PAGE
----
I have written a great deal over the last four years on our various blogs around the importance of commercial acumen particularly for government organisations. I see this as a critical skill for government organisations to develop in all leaders at all levels. This is particularly important given how much government organisations interact and work with the private sector in looking to achieve outstanding outcomes for the community and their stakeholders. The challenge has always been government and government leaders understanding the business models and commercial practices of the private sector. They are not well understood nor are they taught to government leaders which is disappointing given the role the private sector is to successfully delivering outcomes. In addition to this, the private sector do not always understand government budget and business planning practices which makes it challenging for both parties to align on win/win outcomes.
One of the key interfaces that determines which service providers will be working with government is the tender evaluation teams and procurement processes. Too often when sitting on panels or in discussions with clients when they are seeking service providers at the early stage of infrastructure or operating projects, they are driven heavily by cost. That is, what will drive the immediate lowest price from their service providers. This for me is the wrong approach particularly when you are seeking value for money outcomes over the whole life of the asset. A better approach which I will detail below is to understand the relationship between cost, time and quality as these are three of the more important drivers behind successful delivery of outcomes and whether or not government agencies drive value for money outcomes for their stakeholders.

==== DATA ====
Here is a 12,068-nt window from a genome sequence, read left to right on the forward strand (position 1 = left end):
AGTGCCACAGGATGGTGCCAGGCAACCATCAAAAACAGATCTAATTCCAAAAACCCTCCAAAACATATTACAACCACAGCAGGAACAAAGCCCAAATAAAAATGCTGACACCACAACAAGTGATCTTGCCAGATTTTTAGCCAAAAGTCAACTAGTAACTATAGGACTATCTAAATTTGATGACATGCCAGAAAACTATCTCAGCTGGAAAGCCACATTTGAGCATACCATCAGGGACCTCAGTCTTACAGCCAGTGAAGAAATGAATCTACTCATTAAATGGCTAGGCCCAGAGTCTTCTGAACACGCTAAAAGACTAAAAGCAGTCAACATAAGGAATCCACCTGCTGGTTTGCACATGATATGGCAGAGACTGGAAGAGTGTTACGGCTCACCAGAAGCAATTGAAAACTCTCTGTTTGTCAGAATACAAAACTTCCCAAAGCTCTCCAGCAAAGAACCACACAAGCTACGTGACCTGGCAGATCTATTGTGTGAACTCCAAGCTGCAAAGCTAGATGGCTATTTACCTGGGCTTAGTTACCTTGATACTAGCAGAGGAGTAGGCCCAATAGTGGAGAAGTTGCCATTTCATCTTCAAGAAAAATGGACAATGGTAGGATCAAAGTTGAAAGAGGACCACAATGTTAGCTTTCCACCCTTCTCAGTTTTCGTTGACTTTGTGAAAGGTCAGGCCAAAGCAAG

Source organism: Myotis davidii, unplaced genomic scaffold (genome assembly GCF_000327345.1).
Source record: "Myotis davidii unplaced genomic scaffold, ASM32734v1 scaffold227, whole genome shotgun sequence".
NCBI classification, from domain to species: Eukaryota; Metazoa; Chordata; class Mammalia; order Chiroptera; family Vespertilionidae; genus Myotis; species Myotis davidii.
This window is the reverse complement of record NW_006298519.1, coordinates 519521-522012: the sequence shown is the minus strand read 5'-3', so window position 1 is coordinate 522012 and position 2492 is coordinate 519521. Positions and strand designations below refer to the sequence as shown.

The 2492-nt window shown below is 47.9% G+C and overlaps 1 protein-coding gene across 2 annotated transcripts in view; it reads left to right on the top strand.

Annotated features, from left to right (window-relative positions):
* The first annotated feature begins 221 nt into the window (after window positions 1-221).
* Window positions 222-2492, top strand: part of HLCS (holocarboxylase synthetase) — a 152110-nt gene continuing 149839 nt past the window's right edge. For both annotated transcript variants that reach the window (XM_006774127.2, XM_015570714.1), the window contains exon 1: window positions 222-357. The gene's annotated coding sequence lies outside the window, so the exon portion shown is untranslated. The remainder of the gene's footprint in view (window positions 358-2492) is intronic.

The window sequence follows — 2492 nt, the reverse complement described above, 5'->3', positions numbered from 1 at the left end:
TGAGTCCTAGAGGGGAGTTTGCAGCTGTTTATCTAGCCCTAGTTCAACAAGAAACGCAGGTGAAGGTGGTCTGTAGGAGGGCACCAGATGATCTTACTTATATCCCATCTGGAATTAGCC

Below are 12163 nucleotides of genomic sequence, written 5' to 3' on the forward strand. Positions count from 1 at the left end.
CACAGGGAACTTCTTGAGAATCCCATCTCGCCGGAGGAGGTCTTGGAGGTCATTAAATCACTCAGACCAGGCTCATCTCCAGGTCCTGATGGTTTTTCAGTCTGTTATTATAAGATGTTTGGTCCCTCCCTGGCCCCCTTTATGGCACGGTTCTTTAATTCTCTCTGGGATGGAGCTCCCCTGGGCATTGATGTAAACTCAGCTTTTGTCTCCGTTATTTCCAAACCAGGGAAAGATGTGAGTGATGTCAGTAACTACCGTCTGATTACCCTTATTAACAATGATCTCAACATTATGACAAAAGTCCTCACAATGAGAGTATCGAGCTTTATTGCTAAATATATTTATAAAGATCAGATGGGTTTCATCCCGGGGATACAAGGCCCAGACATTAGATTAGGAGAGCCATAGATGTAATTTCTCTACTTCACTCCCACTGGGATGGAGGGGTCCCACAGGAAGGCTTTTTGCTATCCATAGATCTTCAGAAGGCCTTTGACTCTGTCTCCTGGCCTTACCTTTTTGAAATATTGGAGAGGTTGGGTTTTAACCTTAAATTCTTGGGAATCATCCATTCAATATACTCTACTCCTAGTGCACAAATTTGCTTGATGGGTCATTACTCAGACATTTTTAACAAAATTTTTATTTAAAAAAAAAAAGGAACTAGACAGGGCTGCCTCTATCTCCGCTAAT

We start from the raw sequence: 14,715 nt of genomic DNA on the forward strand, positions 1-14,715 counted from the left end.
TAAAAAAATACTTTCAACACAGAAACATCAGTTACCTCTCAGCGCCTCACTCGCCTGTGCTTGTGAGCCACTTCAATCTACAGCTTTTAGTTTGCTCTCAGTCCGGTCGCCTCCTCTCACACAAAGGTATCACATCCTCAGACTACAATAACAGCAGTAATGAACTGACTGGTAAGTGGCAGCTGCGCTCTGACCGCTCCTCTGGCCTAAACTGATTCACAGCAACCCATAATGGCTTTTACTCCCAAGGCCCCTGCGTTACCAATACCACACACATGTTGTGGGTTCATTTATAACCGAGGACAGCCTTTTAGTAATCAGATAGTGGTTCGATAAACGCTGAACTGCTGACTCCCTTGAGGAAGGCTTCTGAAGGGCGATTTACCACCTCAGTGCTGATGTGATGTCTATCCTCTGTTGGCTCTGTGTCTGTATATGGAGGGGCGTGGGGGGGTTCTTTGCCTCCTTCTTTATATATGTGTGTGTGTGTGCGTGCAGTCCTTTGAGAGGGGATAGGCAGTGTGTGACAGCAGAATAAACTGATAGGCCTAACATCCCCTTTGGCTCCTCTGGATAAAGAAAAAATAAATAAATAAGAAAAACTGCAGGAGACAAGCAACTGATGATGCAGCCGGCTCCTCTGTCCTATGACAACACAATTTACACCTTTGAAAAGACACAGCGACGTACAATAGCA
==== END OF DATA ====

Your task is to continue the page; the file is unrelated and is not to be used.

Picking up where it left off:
If a government agency is focussed on an aggressive programme or timeframes, project and overall costs tend to increase to take in to account this acceleration. Further, quality may also be compromised in this scenario as the acceleration can often mean we do not do the small things well in the haste of time leading to potential challenges in operating the asset or maintaining the infrastructure.
If the government agency is focussed on the lowest possible price from the service provider, this often means the service provider has bid it low because they know the government organisation evaluates in this manner. This means that limited resources may be provided to deliver the project because the margins are lean and there are other more profitable opportunities and projects to utilise their people and resources. This will then affect long term quality as well as the ability to maintain the infrastructure or project which impacts on whole of life costs.
If the focus is on quality from the government agency at the start of the evaluation, you will tend to pay a premium for this up front as part of the build or development of the project. Time will normally also increase due to wanting to get it right and ensure the quality and functionality is high. You may pay a little more up front but long term you benefit financially as there is a reduction in long term operation and maintenance costs because the asset has been built to last. This holistic approach is one that delivers better outcomes long term for everyone involved and takes a long term approach to decision making, evaluation of tenders and how you manage and nurture the supply chain in driving the right behaviours with them around quality and functionality.
Whatever your definition of value for money, different clients will have different drivers depending on where they are at with their strategy and condition of their assets and infrastructure. The key is to balance the different elements to cover cost, time, quality, operations and maintenance along with stakeholders and the community. The focus on cost in evaluation is a race to the bottom. The challenge lies in taking the long term view and ensuring we are not taking short term cost gains to the detriment of value for money outcomes long term.